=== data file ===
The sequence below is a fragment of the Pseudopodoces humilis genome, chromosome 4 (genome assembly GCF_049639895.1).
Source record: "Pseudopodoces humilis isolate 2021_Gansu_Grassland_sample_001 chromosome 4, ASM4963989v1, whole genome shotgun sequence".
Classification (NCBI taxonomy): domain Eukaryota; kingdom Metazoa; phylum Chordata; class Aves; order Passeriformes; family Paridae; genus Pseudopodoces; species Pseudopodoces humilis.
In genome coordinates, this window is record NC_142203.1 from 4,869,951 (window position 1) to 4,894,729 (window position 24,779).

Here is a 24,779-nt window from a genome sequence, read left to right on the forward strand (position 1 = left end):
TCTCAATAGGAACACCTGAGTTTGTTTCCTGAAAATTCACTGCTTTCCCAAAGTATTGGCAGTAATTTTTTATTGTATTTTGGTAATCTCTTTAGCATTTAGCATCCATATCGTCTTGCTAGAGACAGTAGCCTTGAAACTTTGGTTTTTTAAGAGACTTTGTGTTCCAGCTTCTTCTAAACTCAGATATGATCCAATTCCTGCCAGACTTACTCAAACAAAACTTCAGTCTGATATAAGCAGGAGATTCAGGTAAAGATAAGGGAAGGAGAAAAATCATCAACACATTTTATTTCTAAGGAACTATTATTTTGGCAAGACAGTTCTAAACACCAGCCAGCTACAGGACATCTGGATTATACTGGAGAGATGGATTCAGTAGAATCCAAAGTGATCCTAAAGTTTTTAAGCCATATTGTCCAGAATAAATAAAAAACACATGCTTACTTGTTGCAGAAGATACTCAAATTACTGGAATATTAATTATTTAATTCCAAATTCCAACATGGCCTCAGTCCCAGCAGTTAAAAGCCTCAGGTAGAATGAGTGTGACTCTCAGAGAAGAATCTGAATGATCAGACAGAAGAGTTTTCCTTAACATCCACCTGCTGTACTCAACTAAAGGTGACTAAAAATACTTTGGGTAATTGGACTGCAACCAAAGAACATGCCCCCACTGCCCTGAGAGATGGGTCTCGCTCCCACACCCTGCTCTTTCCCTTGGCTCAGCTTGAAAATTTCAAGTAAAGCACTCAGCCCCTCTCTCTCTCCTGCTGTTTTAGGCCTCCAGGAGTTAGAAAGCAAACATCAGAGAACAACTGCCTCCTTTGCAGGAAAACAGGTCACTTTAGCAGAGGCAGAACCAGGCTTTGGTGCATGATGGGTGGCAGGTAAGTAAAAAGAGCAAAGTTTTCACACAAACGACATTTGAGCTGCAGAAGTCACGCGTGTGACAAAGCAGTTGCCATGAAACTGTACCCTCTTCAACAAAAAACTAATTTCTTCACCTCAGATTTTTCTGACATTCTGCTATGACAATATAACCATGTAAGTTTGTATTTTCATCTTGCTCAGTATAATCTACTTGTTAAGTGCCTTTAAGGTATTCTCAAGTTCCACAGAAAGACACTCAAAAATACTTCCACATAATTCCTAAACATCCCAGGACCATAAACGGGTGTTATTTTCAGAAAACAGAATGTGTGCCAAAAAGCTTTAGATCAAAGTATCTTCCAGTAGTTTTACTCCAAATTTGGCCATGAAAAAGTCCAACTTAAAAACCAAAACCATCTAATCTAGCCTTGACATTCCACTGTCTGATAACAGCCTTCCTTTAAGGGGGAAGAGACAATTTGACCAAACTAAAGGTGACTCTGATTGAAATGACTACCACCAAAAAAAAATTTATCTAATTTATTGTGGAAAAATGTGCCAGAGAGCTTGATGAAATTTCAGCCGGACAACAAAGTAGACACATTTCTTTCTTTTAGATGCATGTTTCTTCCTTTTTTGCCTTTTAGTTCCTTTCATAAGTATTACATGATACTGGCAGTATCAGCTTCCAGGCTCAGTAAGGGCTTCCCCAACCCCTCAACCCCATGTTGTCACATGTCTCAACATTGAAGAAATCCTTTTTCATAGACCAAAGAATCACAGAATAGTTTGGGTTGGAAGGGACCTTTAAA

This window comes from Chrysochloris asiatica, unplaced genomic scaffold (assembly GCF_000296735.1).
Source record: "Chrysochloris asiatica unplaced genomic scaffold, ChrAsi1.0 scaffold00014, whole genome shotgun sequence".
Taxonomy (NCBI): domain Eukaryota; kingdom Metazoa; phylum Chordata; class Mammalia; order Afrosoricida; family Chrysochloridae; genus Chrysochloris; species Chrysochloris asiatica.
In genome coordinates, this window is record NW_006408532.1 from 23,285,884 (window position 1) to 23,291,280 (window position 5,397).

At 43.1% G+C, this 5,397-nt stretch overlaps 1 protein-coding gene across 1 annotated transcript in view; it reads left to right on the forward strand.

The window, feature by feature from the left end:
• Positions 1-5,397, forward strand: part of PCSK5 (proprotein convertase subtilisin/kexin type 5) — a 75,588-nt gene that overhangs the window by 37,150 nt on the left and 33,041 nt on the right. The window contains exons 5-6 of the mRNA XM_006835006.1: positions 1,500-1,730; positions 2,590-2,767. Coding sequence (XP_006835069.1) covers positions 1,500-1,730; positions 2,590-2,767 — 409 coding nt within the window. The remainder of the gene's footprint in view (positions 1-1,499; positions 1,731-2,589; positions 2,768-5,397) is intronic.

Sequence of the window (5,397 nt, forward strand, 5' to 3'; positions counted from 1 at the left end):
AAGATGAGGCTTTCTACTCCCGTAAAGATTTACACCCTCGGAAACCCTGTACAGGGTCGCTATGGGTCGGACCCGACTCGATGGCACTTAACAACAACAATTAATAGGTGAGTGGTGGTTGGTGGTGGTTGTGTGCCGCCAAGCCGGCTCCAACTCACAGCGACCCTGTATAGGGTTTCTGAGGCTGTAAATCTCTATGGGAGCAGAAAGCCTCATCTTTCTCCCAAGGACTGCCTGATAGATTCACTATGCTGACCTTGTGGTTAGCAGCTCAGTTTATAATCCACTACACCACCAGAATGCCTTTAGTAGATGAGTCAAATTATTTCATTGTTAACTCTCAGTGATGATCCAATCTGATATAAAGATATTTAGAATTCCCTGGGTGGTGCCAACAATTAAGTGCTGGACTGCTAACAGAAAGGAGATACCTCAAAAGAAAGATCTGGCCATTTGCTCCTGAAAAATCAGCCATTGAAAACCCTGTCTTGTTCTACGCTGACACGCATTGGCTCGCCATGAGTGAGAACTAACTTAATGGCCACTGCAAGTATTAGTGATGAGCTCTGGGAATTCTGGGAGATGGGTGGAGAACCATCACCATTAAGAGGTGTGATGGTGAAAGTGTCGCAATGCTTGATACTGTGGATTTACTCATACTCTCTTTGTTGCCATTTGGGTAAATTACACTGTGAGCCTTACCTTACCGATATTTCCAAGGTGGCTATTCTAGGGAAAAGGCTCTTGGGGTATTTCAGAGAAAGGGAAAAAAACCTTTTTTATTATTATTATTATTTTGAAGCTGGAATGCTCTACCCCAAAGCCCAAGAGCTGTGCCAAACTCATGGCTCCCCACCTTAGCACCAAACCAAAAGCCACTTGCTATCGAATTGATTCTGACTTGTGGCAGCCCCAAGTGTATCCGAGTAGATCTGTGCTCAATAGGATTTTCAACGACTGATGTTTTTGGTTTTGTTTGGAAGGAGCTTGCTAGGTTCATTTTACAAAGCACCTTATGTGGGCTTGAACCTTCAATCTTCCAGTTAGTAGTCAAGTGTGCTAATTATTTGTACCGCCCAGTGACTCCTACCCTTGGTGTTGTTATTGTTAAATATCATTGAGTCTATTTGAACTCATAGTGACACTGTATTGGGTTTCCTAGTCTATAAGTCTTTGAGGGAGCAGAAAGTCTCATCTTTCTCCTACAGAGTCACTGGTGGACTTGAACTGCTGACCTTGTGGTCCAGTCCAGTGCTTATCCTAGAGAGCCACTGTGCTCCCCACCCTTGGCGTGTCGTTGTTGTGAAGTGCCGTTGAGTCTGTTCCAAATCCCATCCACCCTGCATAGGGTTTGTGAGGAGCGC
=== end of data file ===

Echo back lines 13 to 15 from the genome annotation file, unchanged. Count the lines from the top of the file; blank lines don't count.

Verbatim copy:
• Positions 1-5,397, forward strand: part of PCSK5 (proprotein convertase subtilisin/kexin type 5) — a 75,588-nt gene that overhangs the window by 37,150 nt on the left and 33,041 nt on the right. The window contains exons 5-6 of the mRNA XM_006835006.1: positions 1,500-1,730; positions 2,590-2,767. Coding sequence (XP_006835069.1) covers positions 1,500-1,730; positions 2,590-2,767 — 409 coding nt within the window. The remainder of the gene's footprint in view (positions 1-1,499; positions 1,731-2,589; positions 2,768-5,397) is intronic.

Sequence of the window (5,397 nt, forward strand, 5' to 3'; positions counted from 1 at the left end):
AAGATGAGGCTTTCTACTCCCGTAAAGATTTACACCCTCGGAAACCCTGTACAGGGTCGCTATGGGTCGGACCCGACTCGATGGCACTTAACAACAACAATTAATAGGTGAGTGGTGGTTGGTGGTGGTTGTGTGCCGCCAAGCCGGCTCCAACTCACAGCGACCCTGTATAGGGTTTCTGAGGCTGTAAATCTCTATGGGAGCAGAAAGCCTCATCTTTCTCCCAAGGACTGCCTGATAGATTCACTATGCTGACCTTGTGGTTAGCAGCTCAGTTTATAATCCACTACACCACCAGAATGCCTTTAGTAGATGAGTCAAATTATTTCATTGTTAACTCTCAGTGATGATCCAATCTGATATAAAGATATTTAGAATTCCCTGGGTGGTGCCAACAATTAAGTGCTGGACTGCTAACAGAAAGGAGATACCTCAAAAGAAAGATCTGGCCATTTGCTCCTGAAAAATCAGCCATTGAAAACCCTGTCTTGTTCTACGCTGACACGCATTGGCTCGCCATGAGTGAGAACTAACTTAATGGCCACTGCAAGTATTAGTGATGAGCTCTGGGAATTCTGGGAGATGGGTGGAGAACCATCACCATTAAGAGGTGTGATGGTGAAAGTGTCGCAATGCTTGATACTGTGGATTTACTCATACTCTCTTTGTTGCCATTTGGGTAAATTACACTGTGAGCCTTACCTTACCGATATTTCCAAGGTGGCTATTCTAGGGAAAAGGCTCTTGGGGTATTTCAGAGAAAGGGAAAAAAACCTTTTTTATTATTATTATTATTTTGAAGCTGGAATGCTCTACCCCAAAGCCCAAGAGCTGTGCCAAACTCATGGCTCCCCACCTTAGCACCAAACCAAAAGCCACTTGCTATCGAATTGATTCTGACTTGTGGCAGCCCCAAGTGTATCCGAGTAGATCTGTGCTCAATAGGATTTTCAACGACTGATGTTTTTGGTTTTGTTTGGAAGGAGCTTGCTAGGTTCATTTTACAAAGCACCTTATGTGGGCTTGAACCTTCAATCTTCCAGTTAGTAGTCAAGTGTGCTAATTATTTGTACCGCCCAGTGACTCCTACCCTTGGTGTTGTTATTGTTAAATATCATTGAGTCTATTTGAACTCATAGTGACACTGTATTGGGTTTCCTAGTCTATAAGTCTTTGAGGGAGCAGAAAGTCTCATCTTTCTCCTACAGAGTCACTGGTGGACTTGAACTGCTGACCTTGTGGTCCAGTCCAGTGCTTATCCTAGAGAGCCACTGTGCTCCCCACCCTTGGCGTGTCGTTGTTGTGAAGTGCCGTTGAGTCTGTTCCAAATCCCATCCACCCTGCATAGGGTTTGTGAGGAGCGC